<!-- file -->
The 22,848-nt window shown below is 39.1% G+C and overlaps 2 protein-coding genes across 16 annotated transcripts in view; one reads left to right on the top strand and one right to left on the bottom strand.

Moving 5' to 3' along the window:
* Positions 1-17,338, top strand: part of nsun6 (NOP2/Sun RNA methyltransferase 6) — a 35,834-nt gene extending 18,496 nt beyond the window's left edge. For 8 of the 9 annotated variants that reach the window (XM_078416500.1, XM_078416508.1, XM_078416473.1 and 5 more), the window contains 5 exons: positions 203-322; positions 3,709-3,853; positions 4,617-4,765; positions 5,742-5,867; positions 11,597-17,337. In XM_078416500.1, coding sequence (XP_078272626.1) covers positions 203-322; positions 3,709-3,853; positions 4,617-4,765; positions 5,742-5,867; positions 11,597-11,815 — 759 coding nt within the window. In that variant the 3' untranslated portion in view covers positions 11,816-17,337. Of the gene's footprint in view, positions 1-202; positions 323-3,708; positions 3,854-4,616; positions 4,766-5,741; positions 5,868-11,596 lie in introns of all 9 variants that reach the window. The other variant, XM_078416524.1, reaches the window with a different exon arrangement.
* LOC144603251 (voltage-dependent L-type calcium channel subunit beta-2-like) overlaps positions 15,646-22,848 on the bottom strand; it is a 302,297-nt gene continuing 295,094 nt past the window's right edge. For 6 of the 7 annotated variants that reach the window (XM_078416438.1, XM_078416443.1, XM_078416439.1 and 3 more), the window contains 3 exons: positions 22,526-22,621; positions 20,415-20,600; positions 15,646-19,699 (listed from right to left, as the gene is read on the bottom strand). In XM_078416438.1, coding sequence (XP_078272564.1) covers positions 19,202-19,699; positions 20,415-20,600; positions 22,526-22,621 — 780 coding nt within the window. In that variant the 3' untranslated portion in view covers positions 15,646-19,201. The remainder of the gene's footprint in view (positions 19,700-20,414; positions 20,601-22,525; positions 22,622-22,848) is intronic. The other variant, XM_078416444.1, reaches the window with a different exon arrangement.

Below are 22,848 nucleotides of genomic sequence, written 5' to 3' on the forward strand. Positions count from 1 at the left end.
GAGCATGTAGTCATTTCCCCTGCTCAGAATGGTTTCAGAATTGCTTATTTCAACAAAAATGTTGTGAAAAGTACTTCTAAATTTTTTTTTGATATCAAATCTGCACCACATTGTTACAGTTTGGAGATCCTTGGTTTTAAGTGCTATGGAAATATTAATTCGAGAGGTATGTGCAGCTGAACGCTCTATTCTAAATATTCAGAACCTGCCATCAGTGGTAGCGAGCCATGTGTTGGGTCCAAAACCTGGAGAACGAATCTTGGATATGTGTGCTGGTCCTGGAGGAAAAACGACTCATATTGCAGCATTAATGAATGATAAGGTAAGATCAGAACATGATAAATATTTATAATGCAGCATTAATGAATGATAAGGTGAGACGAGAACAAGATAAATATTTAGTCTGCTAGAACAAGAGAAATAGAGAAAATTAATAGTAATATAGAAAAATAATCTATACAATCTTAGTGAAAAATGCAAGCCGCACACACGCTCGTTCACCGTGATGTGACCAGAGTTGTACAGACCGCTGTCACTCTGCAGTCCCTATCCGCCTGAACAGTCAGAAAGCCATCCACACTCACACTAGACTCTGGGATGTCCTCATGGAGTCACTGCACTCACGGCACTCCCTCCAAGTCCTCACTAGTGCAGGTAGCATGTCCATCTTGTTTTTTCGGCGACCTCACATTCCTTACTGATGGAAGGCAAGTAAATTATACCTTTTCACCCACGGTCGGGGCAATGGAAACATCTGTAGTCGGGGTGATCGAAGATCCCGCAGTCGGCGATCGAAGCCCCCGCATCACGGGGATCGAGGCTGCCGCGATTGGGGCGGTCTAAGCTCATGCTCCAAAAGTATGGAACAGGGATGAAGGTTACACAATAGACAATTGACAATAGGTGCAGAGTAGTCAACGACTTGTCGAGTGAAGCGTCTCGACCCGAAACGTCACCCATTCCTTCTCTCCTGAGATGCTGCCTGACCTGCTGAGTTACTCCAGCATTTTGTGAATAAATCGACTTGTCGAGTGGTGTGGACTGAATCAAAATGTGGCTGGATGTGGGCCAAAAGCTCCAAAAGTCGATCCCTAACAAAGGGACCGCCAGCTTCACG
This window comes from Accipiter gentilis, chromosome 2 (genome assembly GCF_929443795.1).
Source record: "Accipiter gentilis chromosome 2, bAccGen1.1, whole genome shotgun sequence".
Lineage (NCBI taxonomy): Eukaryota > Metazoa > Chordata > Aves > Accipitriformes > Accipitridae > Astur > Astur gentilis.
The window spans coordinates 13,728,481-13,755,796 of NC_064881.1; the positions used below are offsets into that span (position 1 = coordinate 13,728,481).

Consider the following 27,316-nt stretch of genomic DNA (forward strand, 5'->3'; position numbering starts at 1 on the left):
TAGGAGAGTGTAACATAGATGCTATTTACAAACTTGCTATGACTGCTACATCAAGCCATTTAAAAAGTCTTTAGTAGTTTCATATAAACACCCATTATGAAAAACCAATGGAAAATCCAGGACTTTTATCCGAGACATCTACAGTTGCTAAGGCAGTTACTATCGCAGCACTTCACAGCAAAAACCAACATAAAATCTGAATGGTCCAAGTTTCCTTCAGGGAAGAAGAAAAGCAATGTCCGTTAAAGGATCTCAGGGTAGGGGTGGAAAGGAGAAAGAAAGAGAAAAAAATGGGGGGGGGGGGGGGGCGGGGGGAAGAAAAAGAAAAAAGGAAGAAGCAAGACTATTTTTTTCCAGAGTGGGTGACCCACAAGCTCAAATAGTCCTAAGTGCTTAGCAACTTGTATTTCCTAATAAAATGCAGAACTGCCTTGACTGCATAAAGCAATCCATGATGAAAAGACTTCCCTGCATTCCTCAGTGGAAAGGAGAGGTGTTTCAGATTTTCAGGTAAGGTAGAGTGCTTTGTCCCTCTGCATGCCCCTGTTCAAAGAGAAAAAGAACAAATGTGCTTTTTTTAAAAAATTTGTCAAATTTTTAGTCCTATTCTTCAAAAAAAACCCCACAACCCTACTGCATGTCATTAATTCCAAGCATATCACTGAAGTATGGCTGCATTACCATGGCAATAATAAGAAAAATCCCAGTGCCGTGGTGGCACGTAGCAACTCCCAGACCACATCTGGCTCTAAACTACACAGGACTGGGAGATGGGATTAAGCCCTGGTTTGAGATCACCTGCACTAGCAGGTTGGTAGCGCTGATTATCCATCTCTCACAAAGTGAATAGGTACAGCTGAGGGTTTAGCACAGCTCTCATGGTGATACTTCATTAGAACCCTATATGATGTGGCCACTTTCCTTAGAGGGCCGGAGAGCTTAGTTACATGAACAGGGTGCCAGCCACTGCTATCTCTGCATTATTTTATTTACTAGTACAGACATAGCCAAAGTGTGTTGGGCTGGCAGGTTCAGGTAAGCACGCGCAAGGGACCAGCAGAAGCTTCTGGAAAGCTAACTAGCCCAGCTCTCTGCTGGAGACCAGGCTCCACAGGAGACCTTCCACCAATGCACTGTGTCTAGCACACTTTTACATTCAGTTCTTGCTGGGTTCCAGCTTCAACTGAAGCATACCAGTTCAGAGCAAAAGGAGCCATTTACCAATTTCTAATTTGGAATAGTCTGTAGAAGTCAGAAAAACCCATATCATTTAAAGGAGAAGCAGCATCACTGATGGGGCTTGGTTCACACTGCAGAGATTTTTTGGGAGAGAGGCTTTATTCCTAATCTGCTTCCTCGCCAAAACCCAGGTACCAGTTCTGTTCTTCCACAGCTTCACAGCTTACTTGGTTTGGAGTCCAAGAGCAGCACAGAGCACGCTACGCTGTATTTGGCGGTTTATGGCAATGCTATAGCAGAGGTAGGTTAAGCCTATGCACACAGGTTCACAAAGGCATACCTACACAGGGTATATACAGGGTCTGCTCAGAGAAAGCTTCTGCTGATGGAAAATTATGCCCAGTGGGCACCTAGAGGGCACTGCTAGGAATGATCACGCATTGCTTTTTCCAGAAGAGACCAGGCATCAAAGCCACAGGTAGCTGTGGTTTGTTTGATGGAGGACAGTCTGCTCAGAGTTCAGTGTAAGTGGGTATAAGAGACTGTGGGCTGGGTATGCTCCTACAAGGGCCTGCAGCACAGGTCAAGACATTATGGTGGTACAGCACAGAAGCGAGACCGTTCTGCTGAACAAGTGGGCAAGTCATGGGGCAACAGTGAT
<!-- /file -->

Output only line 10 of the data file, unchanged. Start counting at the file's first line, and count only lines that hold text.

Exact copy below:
The window spans coordinates 13,728,481-13,755,796 of NC_064881.1; the positions used below are offsets into that span (position 1 = coordinate 13,728,481).